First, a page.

Seed Starting Tips
At the moment I do not start a lot of my own seeds indoors because there just isn’t a great spot to set up a light system in our tiny house. But I began my gardening career starting and tending to thousands of tomato seedlings at a nursery and have started all sorts of seeds over the years. Even though I will be purchasing most of my own starts this year, I thought I’d share four tips for starting seeds indoors successfully.
Choosing what to start. I don’t usually start tomatoes, peppers, or eggplants. Even though these vegetables grow well from seed, I only plant one or two plants of each variety. So it doesn’t make sense for me to purchase an entire pack of seeds for each variety and grow tons of plants that I do not have room for in my garden. Instead, I reserve my limited seed starting space for vegetables that I plan on planting several seedlings of the same variety, such as broccoli, cabbage, lettuce, cucumber and pok choy. For plants that I want to grow from seedlings but don’t have room to start myself, I turn to local plant sales, farmers markets, and specialty nurseries because they often carry a big selection of unusual varieties.
Use seed-starting soil mix. This special seed-starting mix is lightweight, which makes it easy for the little seeds to send their roots down and their leaves up. It costs a bit more than regular potting mix, but I think its worth it.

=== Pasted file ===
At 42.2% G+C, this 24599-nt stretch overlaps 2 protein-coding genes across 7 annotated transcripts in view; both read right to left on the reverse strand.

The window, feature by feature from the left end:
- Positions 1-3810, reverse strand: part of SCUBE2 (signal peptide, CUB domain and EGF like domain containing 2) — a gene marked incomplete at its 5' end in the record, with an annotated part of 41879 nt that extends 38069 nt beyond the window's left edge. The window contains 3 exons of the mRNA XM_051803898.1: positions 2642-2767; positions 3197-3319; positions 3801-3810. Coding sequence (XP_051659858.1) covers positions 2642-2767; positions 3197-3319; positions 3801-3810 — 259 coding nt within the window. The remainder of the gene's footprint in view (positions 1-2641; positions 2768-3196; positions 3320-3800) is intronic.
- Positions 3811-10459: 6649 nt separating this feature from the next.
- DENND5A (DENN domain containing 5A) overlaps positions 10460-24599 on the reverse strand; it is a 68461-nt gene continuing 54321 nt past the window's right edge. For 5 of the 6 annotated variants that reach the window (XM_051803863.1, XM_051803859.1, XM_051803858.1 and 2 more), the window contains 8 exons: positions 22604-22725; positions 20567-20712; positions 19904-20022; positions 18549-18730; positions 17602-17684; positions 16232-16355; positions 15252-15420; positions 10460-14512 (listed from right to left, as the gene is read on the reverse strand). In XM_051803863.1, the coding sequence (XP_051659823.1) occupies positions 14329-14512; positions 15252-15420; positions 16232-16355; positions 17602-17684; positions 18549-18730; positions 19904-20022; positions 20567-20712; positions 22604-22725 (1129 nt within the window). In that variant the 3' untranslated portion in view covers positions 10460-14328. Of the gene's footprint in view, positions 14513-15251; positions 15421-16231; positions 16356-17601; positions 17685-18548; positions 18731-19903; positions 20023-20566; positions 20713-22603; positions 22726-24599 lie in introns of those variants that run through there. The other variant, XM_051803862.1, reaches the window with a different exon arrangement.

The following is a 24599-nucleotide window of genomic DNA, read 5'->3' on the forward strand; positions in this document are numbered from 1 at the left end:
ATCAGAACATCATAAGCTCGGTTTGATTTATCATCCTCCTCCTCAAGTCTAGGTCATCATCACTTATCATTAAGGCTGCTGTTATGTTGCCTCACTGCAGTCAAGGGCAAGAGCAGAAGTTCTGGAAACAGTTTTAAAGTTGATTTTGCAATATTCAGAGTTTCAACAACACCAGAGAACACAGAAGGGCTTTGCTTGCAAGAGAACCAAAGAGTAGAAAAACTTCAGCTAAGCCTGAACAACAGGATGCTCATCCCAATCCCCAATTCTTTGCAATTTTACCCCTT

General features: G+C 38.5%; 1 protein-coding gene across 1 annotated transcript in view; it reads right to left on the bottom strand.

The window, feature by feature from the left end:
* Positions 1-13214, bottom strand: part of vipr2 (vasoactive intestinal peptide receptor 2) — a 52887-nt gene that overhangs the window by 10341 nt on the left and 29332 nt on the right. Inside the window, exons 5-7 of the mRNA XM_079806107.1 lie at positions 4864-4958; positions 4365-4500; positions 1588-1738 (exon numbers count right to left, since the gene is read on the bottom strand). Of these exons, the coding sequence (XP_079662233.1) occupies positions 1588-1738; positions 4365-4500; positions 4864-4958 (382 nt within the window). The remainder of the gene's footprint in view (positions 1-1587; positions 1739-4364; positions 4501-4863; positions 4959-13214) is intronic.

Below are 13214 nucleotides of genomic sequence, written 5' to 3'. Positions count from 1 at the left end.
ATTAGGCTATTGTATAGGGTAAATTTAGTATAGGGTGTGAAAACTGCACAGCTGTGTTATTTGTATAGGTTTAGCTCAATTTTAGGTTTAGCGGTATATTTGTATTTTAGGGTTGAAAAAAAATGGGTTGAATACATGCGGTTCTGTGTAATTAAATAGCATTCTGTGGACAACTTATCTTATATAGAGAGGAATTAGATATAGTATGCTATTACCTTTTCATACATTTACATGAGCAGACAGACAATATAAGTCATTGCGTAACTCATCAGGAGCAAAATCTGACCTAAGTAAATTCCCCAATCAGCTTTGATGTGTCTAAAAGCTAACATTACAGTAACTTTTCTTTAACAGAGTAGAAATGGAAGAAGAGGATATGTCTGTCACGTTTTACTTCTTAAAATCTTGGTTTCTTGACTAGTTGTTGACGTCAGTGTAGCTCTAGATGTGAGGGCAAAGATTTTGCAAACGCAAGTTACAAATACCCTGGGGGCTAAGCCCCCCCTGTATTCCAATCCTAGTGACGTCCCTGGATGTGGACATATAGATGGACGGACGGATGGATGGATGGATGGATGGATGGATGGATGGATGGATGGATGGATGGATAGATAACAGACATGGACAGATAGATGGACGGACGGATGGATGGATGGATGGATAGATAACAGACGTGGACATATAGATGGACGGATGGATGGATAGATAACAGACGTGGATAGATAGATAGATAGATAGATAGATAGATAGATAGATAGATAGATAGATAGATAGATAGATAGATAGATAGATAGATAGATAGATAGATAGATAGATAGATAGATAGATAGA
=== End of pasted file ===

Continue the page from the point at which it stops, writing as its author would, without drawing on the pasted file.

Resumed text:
Water with a spray bottle. It’s important to keep the soil moist as the seeds germinate and I find that spritzing the soil’s surface with water from a spray bottle is the easiest way to do this. Once the seedlings are up and growing, I put water in the tray below the plants. The seedlings wick water up as they need it and this strategy helps prevent mold and damping off—a fungal disease that thrives in wet soil and causes perfectly healthy seedlings to keel over.
Use a fan. I put a small fan next to my seedlings and turn it on low. This helps keep the air circulating—which prevents the dreaded damping off—and makes for sturdier seedlings.
Here are some great varieties to start at home:
‘Purple Peacock’ broccoli
‘Satsuki Midori’ cucumber
‘Red Choi’ pok choi (also sold as pok choy)
‘Chieftain Savoy’ cabbage